In one of the opening scenes from “Kriegerin” (“Combat Girls” in English), a group of kids, neo-nazis, walk down the aisle of a metro bus. Loud, brash, sneering, they are hunting prey, and what better place to hunt than public transportation. Spotting a target, it hardly matters to this film where they’re from. It could be anyone from anywhere. When that two minutes of cinema is done, you’re reeling with anger, your heart pounding.

Marisa’s mom is a store clerk. So is Marisa. Their relationship hums with electricity and a family history that is not revealed, but which you sense. Her kindly grandfather is her anchor. Marisa’s mom despises him—a peculiar triangle that you’ll understand only when the director thinks it’s time.

The problem of films about neo-nazis is the formulaic nature of the subject matter. No one, including me, wants to see a sympathetic portrayal of this darkness. So midway through the film, I am wondering why I am still watching David Wnendt’s fractured jewel. It follows all the predictable paths: issues of anger management in public, a hatred that is equal parts focused and without direction, ridiculous parties, disaffected home life, music reminiscent of the Black Flag sound, but with no Henry Rollins poetry to save it. Introduce a couple of kids from Afghanistan, and the film starts crackling like a science experiment.

But Wnendt is way better than letting the free radicals run their course. A child wants to join the club. Potent and glistening, she walks away from the loveless confines of her upper-class suburb and immediately finds acceptance. A man half-bull, half-serpent shows up with propaganda to a party, his real purpose to pawn off a gun. A video shows “Jews” killing livestock—because only the pure hearts of the neo-nazis are against such horrors. This is a script like almost none I’ve seen, and the numerous awards that Combat Girls collects attests to that. At no point do you imagine you could walk inside this lion cage, but Wnendt does not want you to hate all the animals at the zoo. Just specific ones.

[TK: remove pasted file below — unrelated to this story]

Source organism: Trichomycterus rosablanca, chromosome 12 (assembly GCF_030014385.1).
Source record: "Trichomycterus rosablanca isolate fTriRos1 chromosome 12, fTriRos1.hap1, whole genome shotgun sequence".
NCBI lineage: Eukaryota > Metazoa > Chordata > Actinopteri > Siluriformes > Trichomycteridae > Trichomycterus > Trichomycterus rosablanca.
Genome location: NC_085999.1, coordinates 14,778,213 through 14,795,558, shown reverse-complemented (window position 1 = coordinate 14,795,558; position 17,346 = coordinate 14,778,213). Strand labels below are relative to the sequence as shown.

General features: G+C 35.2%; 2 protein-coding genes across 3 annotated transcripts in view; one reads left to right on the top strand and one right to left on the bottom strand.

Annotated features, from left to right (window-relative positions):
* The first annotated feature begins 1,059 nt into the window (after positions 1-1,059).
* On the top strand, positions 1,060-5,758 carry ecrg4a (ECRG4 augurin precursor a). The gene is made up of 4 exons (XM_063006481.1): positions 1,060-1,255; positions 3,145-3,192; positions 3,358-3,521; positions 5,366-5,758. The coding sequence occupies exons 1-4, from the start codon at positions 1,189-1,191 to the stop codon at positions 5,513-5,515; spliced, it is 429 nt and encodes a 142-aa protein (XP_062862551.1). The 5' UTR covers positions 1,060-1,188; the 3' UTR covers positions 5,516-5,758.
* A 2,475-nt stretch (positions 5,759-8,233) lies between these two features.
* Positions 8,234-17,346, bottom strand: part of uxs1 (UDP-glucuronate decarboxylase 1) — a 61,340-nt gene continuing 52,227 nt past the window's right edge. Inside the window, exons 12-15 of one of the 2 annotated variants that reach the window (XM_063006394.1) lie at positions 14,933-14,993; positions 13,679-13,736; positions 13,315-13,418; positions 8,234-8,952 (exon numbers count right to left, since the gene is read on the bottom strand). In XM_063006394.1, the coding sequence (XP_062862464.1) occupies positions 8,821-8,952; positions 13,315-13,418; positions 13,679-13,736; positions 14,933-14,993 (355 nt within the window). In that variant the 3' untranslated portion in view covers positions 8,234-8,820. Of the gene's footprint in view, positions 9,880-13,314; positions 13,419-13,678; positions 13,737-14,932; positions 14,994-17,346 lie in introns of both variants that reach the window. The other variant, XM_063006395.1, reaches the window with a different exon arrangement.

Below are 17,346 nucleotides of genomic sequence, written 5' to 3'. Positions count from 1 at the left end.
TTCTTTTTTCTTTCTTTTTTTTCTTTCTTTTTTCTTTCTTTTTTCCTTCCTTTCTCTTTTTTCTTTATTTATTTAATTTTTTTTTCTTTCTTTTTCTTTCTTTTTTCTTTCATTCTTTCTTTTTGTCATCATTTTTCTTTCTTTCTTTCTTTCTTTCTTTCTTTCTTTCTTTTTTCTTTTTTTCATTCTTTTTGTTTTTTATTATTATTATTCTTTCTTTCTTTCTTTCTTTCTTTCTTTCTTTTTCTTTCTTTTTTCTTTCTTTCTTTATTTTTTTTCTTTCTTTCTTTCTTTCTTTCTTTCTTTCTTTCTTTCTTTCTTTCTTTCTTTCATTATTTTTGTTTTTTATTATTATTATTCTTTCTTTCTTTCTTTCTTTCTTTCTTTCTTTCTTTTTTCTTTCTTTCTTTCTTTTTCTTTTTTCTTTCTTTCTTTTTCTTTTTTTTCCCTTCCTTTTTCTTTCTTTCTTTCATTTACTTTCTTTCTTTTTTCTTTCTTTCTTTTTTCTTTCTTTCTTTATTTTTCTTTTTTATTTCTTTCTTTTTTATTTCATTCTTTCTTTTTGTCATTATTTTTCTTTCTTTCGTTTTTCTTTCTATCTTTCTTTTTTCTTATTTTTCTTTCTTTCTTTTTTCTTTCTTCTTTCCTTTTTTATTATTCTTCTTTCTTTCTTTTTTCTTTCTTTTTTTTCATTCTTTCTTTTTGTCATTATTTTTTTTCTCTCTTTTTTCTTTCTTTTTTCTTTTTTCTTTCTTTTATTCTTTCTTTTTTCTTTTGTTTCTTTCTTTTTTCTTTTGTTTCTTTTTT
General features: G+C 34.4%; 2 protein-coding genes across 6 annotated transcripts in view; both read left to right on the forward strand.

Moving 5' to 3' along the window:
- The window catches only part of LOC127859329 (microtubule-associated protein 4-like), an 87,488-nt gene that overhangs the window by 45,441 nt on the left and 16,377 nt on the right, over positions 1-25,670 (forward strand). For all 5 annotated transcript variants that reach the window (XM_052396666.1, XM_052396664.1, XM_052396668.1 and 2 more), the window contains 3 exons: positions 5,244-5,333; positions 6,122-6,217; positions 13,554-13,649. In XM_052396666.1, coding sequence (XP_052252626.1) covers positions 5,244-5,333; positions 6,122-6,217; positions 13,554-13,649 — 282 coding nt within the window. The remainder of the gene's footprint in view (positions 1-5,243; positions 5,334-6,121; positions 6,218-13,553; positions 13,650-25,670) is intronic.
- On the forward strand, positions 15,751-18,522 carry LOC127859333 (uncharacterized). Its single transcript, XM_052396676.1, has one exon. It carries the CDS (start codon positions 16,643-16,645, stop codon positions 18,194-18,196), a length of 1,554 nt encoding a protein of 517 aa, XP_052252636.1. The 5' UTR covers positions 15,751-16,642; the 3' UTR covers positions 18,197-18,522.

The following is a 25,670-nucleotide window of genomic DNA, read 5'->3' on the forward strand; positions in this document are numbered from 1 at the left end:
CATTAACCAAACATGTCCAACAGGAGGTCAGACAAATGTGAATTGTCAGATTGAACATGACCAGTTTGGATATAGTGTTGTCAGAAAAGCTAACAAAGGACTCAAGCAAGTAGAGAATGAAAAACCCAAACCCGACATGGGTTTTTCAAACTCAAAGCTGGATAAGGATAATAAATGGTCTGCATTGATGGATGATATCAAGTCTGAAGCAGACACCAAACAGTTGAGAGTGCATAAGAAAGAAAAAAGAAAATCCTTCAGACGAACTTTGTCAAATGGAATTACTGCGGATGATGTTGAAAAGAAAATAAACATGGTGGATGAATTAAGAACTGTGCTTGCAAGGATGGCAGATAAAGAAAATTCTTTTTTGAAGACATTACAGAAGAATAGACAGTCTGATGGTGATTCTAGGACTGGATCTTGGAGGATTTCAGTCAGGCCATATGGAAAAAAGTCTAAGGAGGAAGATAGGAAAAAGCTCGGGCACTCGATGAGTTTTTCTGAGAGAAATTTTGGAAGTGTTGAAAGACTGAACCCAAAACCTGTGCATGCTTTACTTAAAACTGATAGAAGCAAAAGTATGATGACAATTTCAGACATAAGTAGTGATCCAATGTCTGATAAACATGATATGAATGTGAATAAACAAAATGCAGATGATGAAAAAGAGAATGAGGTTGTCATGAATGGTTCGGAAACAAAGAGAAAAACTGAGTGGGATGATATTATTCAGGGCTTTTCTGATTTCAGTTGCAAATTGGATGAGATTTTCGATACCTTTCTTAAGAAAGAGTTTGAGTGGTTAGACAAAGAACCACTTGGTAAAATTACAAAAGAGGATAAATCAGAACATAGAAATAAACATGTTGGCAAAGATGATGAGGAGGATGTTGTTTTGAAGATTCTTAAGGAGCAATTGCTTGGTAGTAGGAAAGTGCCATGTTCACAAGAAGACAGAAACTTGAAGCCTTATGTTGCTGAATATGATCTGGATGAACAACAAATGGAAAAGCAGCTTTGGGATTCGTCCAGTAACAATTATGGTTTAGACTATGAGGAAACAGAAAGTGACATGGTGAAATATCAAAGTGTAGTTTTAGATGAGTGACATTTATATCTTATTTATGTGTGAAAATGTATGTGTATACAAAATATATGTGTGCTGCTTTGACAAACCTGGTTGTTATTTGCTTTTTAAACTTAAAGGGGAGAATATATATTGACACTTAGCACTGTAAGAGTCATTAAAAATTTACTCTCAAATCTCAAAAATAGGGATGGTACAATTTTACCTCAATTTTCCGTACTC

When you begin to realize this amazing director understood the formula all along and was using bits of it as antidote for various toxicities, the story is far, far along. Combat Girls is far too good to be ruined by me telling you all the final pieces, other than to note that it is a script no neo-nazi will like, and yet, in no way does it imply that there is the possibility of an epiphany awaiting all these tattooed, raging beasts. Prior to the screening of this film, a friend wrote to ask me, “Will this be upsetting to me as a Jewish woman?” Yes. Or as a cannibal, or a dentist, or a Mongolian herder living on a remote steppe.

Released in 2011, it seems strangely applicable to today.

John Singleton is writing a book about international cinema, to be published by Blue Ear Books.